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Summary: A Pre-Pentecost Sermon

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This time twenty six years ago I was engaged in a search for a youth pastor position because I had a desire to spend a few years of my life serving God full-time. I did not realize or even expect to be a pastor 26 years later. I thought that I would be doing something else.

Now, I have done other things in the past 26 years. I spent four of the past 26 being a student earning two master’s degrees. I spent another 2 years working in some different occupations. But when all is said and done the ministry has been my life for most of the past 26 years.

I have done everything that there is to do in ministry. I have married and buried. I have baptized and help others come to Christ. I have preached and I have taught. I have led and I have served. I have led groups large and small and taken teenagers across the county.

I have been faithful to God and I have been unfaithful to God. I have walked ever so closely with Him and I have walked at a distance from Him.

I have learned some lessons in that time that I seem to keep relearning over and over again.

(1) One lesson is that being faithful is more important than being successful. I confess to you there have been days when I look at some of my colleagues both within the Church of God and outside of it and ask, ‘What do they have that I don’t have?’ ‘Why is their church or their ministry getting bigger and bigger and mine seems to stay the same?’

But I have also seen some of those same colleagues leave the ministry, one in the past year, and make the decision to pursue other occupations. Such situations have made me do a gut check. But as I have done so, a very clear clarity, has come to me and reminded me that I am doing what God wants me to do where He wants me to do it and I am at peace with that. That to me is the Holy Spirit.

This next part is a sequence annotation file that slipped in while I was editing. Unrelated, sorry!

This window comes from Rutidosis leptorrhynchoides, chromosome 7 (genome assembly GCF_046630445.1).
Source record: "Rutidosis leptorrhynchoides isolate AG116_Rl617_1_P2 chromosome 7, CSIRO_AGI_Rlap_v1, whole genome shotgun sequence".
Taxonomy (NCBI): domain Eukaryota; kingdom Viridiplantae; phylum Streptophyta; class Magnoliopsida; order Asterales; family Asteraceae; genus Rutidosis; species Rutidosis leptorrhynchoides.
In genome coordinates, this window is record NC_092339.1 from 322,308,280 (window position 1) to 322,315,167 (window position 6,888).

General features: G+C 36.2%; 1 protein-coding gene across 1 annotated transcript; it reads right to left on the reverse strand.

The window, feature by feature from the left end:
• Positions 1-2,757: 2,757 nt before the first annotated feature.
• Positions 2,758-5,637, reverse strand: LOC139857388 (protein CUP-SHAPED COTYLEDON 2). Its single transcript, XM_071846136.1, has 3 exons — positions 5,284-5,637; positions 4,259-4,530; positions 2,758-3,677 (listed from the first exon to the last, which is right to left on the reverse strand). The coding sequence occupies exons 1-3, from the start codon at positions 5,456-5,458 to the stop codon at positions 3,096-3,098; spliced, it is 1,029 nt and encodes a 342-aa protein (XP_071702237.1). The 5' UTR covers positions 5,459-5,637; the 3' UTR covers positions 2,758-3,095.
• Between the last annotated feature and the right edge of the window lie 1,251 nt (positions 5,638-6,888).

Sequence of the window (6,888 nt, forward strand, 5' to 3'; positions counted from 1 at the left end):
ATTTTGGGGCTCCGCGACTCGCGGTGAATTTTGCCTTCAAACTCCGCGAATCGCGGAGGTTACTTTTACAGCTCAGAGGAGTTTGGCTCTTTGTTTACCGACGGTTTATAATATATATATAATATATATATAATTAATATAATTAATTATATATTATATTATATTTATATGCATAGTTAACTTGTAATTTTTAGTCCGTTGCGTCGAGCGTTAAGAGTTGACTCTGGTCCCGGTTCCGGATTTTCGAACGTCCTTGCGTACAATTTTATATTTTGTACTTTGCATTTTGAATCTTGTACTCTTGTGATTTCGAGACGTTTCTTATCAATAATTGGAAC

A book that I read 20 years ago and still look at from time to time is entitled ‘Liberating Ministry from the Success Syndrome.’ In it, Kent Hughes shares the story of a church planting experience early in his ministerial career that did not succeed and forced him to reconsider his calling.

His rock bottom moment came when he said to his wife, ‘God has called me to do something he hasn’t given me the gifts to accomplish. Therefore God is not good.’ Her response was ‘hang on to my faith.’

Out of that dark moment in his life, Hughes began to realize that his beliefs and values regarding ministry had been shaped by things that were often at odds with what scripture expected. They both came to the conclusion that based on passages such as 1 Corinthians 4:1-2, success is really being faithful. So look at Apollos and me as mere servants of Christ who have been put in charge of explaining God’s secrets. Now, a person who is put in charge as a manager must be faithful.

The church at Corinth was doing too much comparison and not enough growing. They were looking at who was more successful as their spiritual leader rather than who was being faithful in their life and service. Paul attempted to bring perspective to this situation when he remarked in I Corinthians 3, ‘we’re only servants. Through us God caused you to believe. Each of us did the work the Lord gave us. My job was to plant the seed in your hearts, and Apollos watered it, but it was God, not we, who made it grow.’


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